Washington – The U.S. Department of Agriculture (USDA), through a cooperative agreement with USDA’s Food and Nutrition Service (FNS) and the Food Research & Action Center (FRAC), has awarded $16 million in subgrants funding from the American Rescue Plan Act of 2021 to 36 projects aimed at testing innovative outreach strategies to increase participation and equity in the Special Supplemental Nutrition Program for Women, Infants, and Children, known as WIC.
The WIC Community Innovation and Outreach Project, or WIC CIAO, subgrantees include WIC state and local agencies and community-based organizations, including four subgrants led by tribal nations or entities.
“The Biden-Harris Administration is making a difference in the lives of pregnant women, moms, babies and young children by providing proven health interventions through the WIC program,” said Agriculture Secretary Tom Vilsack. “We’re pleased to work with such a strong and diverse group of subgrant partners across the nation to ensure everyone eligible for WIC can tap into its incredible benefits.”
WIC is one of the most powerful, evidence-based public health programs available, with a long history of improving health and developmental outcomes for children. Yet, only 50 percent of all eligible individuals participate in WIC, a shortfall of almost 6 million moms, babies, and young children missing out on key benefits.
“While our efforts to increase participation among eligible groups appear to be taking hold, we have more work to do,” said Stacy Dean, deputy under secretary for Food, Nutrition and Consumer Services.
The WIC CIAO project aims to expand partnerships with community organizations and use community-level data to develop and implement innovative WIC outreach efforts. For example, projects include co-locating WIC staff at medical offices and partnering with Head Start in the Cherokee Nation in Oklahoma; developing culturally and linguistically appropriate materials for outreach to communities with large numbers of Middle Eastern and North African residents in Michigan; and increasing retention of Black and Latino families after infants turn one by addressing language, culture, and environmental barriers in Mobile County, Ala.
The full list of grantees and their project details can be found on the hellowic.org project summaries webpage.
“FRAC deeply appreciates the opportunity and support from USDA to ensure this vital program is available and accessible to all who need it,” said Luis Guardia, president of FRAC. “WIC has played an essential role in helping children grow up healthy and ensuring mothers get the support they need before, during, and after pregnancy. But for the program to truly maximize its potential, we need to get 100 percent of eligible individuals enrolled and actively participating. We look forward to working closely with our partners to achieve this important goal.”
Today’s announcement is part of President Biden’s Investing in America agenda, which is investing in the prosperity and well-being of families and communities and growing the American economy from the bottom up and middle-out.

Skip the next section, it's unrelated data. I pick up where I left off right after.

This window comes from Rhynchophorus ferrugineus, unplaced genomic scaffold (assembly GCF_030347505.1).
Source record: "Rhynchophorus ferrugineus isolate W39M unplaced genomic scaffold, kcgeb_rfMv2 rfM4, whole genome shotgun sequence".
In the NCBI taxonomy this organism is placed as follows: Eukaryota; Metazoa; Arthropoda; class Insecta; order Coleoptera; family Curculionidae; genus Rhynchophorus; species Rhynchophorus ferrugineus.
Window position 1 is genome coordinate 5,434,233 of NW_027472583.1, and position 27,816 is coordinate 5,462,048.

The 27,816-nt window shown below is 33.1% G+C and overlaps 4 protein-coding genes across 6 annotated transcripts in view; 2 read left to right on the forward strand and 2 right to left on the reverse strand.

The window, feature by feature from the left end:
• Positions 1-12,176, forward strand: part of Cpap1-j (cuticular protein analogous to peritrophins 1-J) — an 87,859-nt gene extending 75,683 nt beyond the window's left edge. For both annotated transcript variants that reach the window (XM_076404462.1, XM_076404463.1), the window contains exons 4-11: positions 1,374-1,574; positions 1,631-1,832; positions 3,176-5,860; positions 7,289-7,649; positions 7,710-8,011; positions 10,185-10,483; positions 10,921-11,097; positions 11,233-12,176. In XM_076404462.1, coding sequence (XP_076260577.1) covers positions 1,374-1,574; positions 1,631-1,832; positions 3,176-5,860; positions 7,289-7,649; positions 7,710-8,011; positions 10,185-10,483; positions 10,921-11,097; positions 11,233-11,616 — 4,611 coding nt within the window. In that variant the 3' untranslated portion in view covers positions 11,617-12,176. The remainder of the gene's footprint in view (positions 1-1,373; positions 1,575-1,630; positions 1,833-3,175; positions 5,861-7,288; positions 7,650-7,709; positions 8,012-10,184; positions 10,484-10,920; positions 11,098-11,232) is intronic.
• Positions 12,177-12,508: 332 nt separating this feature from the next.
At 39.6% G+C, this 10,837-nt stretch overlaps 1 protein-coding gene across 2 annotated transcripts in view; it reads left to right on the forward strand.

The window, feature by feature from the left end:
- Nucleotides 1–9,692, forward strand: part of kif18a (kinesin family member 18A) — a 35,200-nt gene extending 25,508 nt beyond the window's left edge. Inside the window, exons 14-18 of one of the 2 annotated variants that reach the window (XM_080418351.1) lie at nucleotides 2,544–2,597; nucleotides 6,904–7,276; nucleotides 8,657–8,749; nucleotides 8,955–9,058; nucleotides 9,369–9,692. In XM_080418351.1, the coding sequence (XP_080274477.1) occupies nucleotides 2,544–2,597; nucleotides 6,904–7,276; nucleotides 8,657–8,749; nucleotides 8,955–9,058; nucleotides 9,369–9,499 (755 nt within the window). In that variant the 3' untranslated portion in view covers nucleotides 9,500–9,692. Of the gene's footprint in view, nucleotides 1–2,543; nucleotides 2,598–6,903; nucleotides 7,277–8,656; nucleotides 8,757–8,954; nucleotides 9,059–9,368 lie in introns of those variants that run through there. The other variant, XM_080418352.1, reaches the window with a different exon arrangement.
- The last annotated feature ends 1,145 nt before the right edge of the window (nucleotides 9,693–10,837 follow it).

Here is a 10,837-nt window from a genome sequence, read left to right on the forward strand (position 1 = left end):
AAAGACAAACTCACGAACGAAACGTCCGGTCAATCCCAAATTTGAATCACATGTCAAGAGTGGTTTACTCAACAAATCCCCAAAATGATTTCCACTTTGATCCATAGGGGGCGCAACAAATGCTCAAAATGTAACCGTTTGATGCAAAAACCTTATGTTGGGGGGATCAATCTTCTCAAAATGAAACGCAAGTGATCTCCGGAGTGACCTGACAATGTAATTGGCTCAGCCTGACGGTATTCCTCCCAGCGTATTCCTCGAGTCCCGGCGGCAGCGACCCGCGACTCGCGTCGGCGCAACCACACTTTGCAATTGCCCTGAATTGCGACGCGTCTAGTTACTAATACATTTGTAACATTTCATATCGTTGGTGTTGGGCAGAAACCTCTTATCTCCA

These projects are part of a broader strategy to modernize and innovate in WIC to connect more eligible people to the program and serve them well throughout the entire time they’re eligible. FNS has recently invited WIC state agencies to apply for several grant opportunities funded by the American Rescue Plan Act of 2021 to:
- Improve the WIC shopping experience. This includes improving the in-store experience by making it easier to identify WIC products, streamlining the checkout experience through innovations such as self-checkout and working toward online shopping.
- Make WIC easier to access through technology, such as text messaging, mobile-friendly websites, appointment scheduling and language tools.
- Implement mobile pay in the WIC Farmers’ Market Nutrition Program so that participants can more conveniently buy fresh and locally grown fruits and vegetables.
USDA competitively awarded the WIC Community Innovation and Outreach Cooperative Agreement to FRAC, which is supported by partners UnidosUS, Native American Agriculture Fund, and Gretchen Swanson Center for Nutrition. Visit hellowic.org to learn more about the WIC CIAO Project and subgrant awardees. Visit WIC Modernization to learn more about USDA’s WIC modernization and innovation efforts in action.
These efforts are part of the National Strategy on Hunger, Nutrition, and Health which was released in conjunction with the first White House Conference on Hunger, Nutrition, and Health in over 50 years, hosted by President Biden on Sept. 28, 2022.
USDA touches the lives of all Americans each day in so many positive ways. In the Biden-Harris Administration, USDA is transforming America’s food system with a greater focus on more resilient local and regional food production, ensuring access to healthy and nutritious food in all communities, building new markets and streams of income for farmers and producers using climate smart food and forestry practices, making historic investments in infrastructure and clean energy capabilities in rural America, and committing to equity across the Department by removing systemic barriers and building a workforce more representative of America. To learn more, visit www.usda.gov and follow on Twitter.
The Food Research & Action Center improves the nutrition, health, and well-being of people struggling against poverty-related hunger in the United States through advocacy, partnerships, and by advancing bold and equitable policy solutions. To learn more, visit FRAC.org and follow on Twitter, Facebook, and Instagram.
USDA is an equal opportunity provider, employer, and lender.